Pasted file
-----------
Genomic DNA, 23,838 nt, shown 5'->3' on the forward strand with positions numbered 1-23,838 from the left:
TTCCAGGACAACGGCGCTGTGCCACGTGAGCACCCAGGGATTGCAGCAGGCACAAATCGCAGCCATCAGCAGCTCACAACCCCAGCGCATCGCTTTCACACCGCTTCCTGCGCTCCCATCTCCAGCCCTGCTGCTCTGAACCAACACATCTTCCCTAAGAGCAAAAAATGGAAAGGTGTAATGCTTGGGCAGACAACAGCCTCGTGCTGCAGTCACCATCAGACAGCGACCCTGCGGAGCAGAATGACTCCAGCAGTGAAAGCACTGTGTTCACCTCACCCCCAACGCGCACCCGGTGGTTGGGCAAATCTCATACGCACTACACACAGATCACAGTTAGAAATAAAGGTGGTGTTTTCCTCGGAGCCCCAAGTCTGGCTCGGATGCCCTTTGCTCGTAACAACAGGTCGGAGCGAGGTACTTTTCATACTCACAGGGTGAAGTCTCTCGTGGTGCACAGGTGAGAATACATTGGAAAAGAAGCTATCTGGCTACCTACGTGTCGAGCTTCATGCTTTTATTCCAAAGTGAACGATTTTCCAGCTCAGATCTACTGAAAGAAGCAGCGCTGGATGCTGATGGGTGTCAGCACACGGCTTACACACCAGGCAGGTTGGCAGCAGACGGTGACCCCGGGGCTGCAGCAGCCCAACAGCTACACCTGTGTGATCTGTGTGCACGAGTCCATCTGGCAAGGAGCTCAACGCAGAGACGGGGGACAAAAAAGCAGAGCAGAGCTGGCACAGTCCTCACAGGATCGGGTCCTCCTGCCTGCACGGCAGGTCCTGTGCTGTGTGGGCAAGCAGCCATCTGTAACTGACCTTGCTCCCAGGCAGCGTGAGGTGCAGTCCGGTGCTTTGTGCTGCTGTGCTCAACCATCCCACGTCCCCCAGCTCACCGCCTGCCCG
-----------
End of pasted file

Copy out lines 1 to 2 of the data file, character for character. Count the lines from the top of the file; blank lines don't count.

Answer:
Genomic DNA, 23,838 nt, shown 5'->3' on the forward strand with positions numbered 1-23,838 from the left:
TTCCAGGACAACGGCGCTGTGCCACGTGAGCACCCAGGGATTGCAGCAGGCACAAATCGCAGCCATCAGCAGCTCACAACCCCAGCGCATCGCTTTCACACCGCTTCCTGCGCTCCCATCTCCAGCCCTGCTGCTCTGAACCAACACATCTTCCCTAAGAGCAAAAAATGGAAAGGTGTAATGCTTGGGCAGACAACAGCCTCGTGCTGCAGTCACCATCAGACAGCGACCCTGCGGAGCAGAATGACTCCAGCAGTGAAAGCACTGTGTTCACCTCACCCCCAACGCGCACCCGGTGGTTGGGCAAATCTCATACGCACTACACACAGATCACAGTTAGAAATAAAGGTGGTGTTTTCCTCGGAGCCCCAAGTCTGGCTCGGATGCCCTTTGCTCGTAACAACAGGTCGGAGCGAGGTACTTTTCATACTCACAGGGTGAAGTCTCTCGTGGTGCACAGGTGAGAATACATTGGAAAAGAAGCTATCTGGCTACCTACGTGTCGAGCTTCATGCTTTTATTCCAAAGTGAACGATTTTCCAGCTCAGATCTACTGAAAGAAGCAGCGCTGGATGCTGATGGGTGTCAGCACACGGCTTACACACCAGGCAGGTTGGCAGCAGACGGTGACCCCGGGGCTGCAGCAGCCCAACAGCTACACCTGTGTGATCTGTGTGCACGAGTCCATCTGGCAAGGAGCTCAACGCAGAGACGGGGGACAAAAAAGCAGAGCAGAGCTGGCACAGTCCTCACAGGATCGGGTCCTCCTGCCTGCACGGCAGGTCCTGTGCTGTGTGGGCAAGCAGCCATCTGTAACTGACCTTGCTCCCAGGCAGCGTGAGGTGCAGTCCGGTGCTTTGTGCTGCTGTGCTCAACCATCCCACGTCCCCCAGCTCACCGCCTGCCCG